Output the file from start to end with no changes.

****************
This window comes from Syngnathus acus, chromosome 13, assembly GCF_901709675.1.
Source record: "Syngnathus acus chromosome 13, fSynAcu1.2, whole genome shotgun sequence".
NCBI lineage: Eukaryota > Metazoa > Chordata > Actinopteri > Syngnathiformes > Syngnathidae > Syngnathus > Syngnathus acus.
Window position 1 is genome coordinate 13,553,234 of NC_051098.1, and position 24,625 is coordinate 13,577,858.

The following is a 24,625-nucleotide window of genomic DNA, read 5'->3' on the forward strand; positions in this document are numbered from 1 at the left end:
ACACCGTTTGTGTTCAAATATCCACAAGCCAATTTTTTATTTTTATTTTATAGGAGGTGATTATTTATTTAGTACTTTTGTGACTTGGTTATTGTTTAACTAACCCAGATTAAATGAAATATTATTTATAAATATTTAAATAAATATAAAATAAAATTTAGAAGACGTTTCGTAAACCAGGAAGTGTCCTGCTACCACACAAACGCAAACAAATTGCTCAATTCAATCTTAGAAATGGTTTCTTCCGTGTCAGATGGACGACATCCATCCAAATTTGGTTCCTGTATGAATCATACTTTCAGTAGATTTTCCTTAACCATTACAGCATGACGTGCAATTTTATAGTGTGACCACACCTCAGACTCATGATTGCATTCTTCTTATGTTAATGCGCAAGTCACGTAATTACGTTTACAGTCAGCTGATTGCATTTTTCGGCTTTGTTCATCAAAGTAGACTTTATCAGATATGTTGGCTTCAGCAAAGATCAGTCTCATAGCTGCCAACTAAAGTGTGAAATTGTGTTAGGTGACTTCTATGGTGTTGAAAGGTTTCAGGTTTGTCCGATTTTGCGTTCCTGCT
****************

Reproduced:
This window comes from Syngnathus acus, chromosome 13, assembly GCF_901709675.1.
Source record: "Syngnathus acus chromosome 13, fSynAcu1.2, whole genome shotgun sequence".
NCBI lineage: Eukaryota > Metazoa > Chordata > Actinopteri > Syngnathiformes > Syngnathidae > Syngnathus > Syngnathus acus.
Window position 1 is genome coordinate 13,553,234 of NC_051098.1, and position 24,625 is coordinate 13,577,858.

The following is a 24,625-nucleotide window of genomic DNA, read 5'->3' on the forward strand; positions in this document are numbered from 1 at the left end:
ACACCGTTTGTGTTCAAATATCCACAAGCCAATTTTTTATTTTTATTTTATAGGAGGTGATTATTTATTTAGTACTTTTGTGACTTGGTTATTGTTTAACTAACCCAGATTAAATGAAATATTATTTATAAATATTTAAATAAATATAAAATAAAATTTAGAAGACGTTTCGTAAACCAGGAAGTGTCCTGCTACCACACAAACGCAAACAAATTGCTCAATTCAATCTTAGAAATGGTTTCTTCCGTGTCAGATGGACGACATCCATCCAAATTTGGTTCCTGTATGAATCATACTTTCAGTAGATTTTCCTTAACCATTACAGCATGACGTGCAATTTTATAGTGTGACCACACCTCAGACTCATGATTGCATTCTTCTTATGTTAATGCGCAAGTCACGTAATTACGTTTACAGTCAGCTGATTGCATTTTTCGGCTTTGTTCATCAAAGTAGACTTTATCAGATATGTTGGCTTCAGCAAAGATCAGTCTCATAGCTGCCAACTAAAGTGTGAAATTGTGTTAGGTGACTTCTATGGTGTTGAAAGGTTTCAGGTTTGTCCGATTTTGCGTTCCTGCT